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The US yield curve hit a weekly low yesterday with declines ranging between 7.4 and 10.3 bps. Wednesday’s unconvincing rebound was indeed a head fake and got fully erased a day later on a set of sub-consensus economic data. These included jobless claims, industrial production and the NAHB housing market index. They pointed at a decelerating economy and, importantly, job market. German yields followed the US trend and slipped 4.4 to 6.6 bps across the curve. Moves on core bond markets this time however didn’t trigger a risk-on rally similar to what we’ve seen earlier this week. Stocks inched lower in Europe and treaded water in the US. Oil prices tanked 4.6% (Brent $77.42/b) amid demand concerns as well as supply being not as constrained as expected with producers outside OPEC+ swooping in to compensate for the cartel’s (voluntary) output curbs. Gold prices rallied 1%. FX markets favoured the big three: USD, EUR and JPY with the latter outperforming in a daily perspective. USD/JPY eased to 150.73 while EUR/JPY gave back some of the large gains over the past few days. EUR/USD neared 1.09 before settling in the mid 1.08-09 area. EUR/GBP mirrored those moves with an intraday high of 0.87665 only to finish at 0.8742.

The yen continues to top the G10 scoreboard in quiet Asian trading this morning, discarding dovish comments for BoJ governor Ueda. He expects inflation to slow in FY2025, adding that there’s not enough certainty that the central bank will reach its price goal sustainably. US Treasury yields recover 1-3 bps in technically insignificant trading. Today’s economic calendar won’t inspire much. US housing data is worth following up, given that this market is increasingly suffering from rising unaffordability (high mortgage rates and prices due to low supply/availability). If anything, a miss to the downside is more likely to strengthen current market thinking rather than vice versa. Central bank speeches will flood the terminal screens again. Many, if not most of the ones having talked recently show little willingness to play ball with markets. But neutral or even hawkish comments can’t compete with what the data are telling. The correction lower in core bond yields may slow but probably won’t reverse going into the weekend. Support to look for in the US 10-y yield stands at 4.34%. Germany’s 10-y is nearing the upward sloping trendline connecting the 2023 correction lows (but the ones in March). To the extent markets continue to see the Fed as being able to more aggressively cut rates, dollar weakness may prevail. EUR/USD’s downside looks solid. Poor UK retail sales this morning wrapped up this week’s eco update. Sterling slips, pushing EUR/GBP north to 0.8755. A weekly close above 0.871/0.873 (50% recovery on the EUR/GBP 2023 decline) worsens sterling’s technical picture.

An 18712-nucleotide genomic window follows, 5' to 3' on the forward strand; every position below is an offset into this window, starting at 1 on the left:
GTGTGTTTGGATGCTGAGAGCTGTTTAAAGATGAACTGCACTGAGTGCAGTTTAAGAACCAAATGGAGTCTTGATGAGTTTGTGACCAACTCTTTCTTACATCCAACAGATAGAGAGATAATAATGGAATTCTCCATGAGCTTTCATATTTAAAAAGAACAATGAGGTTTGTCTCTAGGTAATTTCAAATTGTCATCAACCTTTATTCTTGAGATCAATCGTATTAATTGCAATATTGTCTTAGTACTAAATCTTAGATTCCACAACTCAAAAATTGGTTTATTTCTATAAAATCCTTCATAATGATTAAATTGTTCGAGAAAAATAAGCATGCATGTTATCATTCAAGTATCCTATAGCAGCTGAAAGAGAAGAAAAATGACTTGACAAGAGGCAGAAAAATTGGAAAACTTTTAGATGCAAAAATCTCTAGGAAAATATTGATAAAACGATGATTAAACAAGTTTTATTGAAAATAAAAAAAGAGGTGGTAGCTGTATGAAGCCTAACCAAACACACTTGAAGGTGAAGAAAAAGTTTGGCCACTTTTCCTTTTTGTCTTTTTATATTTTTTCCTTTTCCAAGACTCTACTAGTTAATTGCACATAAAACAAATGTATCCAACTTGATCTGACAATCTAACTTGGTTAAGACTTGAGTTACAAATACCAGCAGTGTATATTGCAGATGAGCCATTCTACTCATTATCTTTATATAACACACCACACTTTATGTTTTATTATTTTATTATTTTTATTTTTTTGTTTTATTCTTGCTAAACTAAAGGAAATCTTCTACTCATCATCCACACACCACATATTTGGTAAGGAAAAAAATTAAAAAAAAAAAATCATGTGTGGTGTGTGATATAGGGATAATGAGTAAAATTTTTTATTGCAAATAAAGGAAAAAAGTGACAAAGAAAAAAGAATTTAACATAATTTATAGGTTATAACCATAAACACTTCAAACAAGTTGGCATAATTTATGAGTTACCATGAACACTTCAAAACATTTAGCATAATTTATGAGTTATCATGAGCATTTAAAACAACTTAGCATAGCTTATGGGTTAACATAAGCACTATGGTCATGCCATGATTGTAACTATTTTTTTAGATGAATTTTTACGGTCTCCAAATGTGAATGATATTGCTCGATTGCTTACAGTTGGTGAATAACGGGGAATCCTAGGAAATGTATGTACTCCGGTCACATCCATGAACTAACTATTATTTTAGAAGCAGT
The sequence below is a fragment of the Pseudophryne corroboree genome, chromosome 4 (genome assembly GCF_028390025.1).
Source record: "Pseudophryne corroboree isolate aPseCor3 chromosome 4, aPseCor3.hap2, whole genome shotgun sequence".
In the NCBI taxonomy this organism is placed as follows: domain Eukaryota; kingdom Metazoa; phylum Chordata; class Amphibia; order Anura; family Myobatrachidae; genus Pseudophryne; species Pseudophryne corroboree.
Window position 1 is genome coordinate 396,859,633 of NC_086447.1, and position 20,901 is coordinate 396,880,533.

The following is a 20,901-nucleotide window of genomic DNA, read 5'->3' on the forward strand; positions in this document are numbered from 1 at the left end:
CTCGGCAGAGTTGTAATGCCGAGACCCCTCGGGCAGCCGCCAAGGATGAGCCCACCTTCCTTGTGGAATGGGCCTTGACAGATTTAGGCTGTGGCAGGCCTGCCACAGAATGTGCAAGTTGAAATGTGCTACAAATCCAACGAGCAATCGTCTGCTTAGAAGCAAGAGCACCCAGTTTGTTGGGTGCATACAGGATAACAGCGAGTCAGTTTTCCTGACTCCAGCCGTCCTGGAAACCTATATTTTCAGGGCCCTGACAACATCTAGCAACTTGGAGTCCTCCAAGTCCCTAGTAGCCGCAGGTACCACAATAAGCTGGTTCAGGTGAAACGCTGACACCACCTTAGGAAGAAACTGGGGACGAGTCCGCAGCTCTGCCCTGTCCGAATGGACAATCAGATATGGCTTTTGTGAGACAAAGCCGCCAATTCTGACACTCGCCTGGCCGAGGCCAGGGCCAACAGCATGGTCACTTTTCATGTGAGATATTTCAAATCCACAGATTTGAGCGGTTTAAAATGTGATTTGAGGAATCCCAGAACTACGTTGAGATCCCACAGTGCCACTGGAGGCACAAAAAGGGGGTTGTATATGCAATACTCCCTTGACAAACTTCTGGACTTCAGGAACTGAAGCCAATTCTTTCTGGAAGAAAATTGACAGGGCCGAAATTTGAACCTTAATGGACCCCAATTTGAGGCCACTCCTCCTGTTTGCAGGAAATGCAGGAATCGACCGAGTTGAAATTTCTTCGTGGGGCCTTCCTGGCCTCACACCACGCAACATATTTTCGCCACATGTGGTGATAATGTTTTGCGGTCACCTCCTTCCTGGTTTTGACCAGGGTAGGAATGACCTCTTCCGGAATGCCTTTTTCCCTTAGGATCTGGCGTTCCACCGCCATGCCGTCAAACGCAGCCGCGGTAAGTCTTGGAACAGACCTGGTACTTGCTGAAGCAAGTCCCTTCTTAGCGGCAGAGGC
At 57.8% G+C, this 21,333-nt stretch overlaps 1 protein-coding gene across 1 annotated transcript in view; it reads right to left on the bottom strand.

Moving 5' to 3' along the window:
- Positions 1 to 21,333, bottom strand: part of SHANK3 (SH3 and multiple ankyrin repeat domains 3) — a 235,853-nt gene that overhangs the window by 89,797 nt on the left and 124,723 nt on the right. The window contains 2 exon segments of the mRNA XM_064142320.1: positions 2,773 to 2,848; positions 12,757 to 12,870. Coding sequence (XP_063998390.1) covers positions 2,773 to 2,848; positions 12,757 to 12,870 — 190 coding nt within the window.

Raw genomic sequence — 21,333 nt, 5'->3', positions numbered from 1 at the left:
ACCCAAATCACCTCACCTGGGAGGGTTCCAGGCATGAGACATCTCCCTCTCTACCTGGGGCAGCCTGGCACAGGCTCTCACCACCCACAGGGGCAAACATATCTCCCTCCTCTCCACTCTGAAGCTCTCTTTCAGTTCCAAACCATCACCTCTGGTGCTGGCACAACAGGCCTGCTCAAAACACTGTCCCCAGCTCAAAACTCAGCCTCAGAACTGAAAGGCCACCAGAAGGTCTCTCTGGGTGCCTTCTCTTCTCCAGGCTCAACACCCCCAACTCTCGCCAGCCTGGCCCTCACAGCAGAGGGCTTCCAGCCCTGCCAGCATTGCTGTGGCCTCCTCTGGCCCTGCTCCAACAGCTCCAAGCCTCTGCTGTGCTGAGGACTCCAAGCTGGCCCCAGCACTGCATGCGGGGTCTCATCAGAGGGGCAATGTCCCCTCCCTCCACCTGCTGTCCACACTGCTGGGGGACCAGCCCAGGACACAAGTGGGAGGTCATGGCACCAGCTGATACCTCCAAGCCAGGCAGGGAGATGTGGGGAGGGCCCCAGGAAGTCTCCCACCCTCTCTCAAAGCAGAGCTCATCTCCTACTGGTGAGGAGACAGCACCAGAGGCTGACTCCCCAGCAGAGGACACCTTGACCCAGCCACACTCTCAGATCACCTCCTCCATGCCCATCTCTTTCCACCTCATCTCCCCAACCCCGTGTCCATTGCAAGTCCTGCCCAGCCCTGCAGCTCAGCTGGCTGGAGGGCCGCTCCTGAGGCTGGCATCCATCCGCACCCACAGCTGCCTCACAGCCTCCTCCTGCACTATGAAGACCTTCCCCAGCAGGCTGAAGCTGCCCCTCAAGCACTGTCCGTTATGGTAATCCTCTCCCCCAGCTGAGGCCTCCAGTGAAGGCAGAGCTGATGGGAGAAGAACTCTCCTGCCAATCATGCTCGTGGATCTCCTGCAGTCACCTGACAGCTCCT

News and views

Activity in the US housing market is declining sharply according to the sentiment index of the US National Association of Home Builders. The NAHB sentiment index tumbled from 40 to 34, the lowest reading YTD. Both the indices for current single family sales and future sales dropped substantially as was the case for prospective buyers traffic. Sentiment also dropped in three of the for regions under survey. However, the comments from NABH chief economist Robert Dietz were slightly more comforting that data of the survey as he was quoted that recent macro-economic data point to improving conditions for home construction in the coming months. ‘Given the lack of existing home inventory, somewhat lower mortgage rates will price-in housing demand and are likely to set the stage for improved further views of market conditions in December’ the NAHB was quoted.

According to comments from the officers of the Budget Committee of the German government, final deliberations on the German 2024 draft budget have been interrupted early in this morning. The halt in the deliberations comes after a ruling of the German constitutional court earlier this week. Due to the ruling, the government is facing a financing hole as the court judged that the government isn’t allowed to transfer €60 bln of funds that were made available during the pandemic to be redirected for initiatives that support the green transition and other industrial projects. Still, the government expects that final budget figures and new debt figures will be made public after a meeting next Thursday, instead of this week as planned earlier.

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This non-exhaustive information is based on short-term forecasts for expected developments on the financial markets. KBC Bank cannot guarantee that these forecasts will materialize and cannot be held liable in any way for direct or consequential loss arising from any use of this document or its content. The document is not intended as personalized investment advice and does not constitute a recommendation to buy, sell or hold investments described herein. Although information has been obtained from and is based upon sources KBC believes to be reliable, KBC does not guarantee the accuracy of this information, which may be incomplete or condensed. All opinions and estimates constitute a KBC judgment as of the data of the report and are subject to change without notice.

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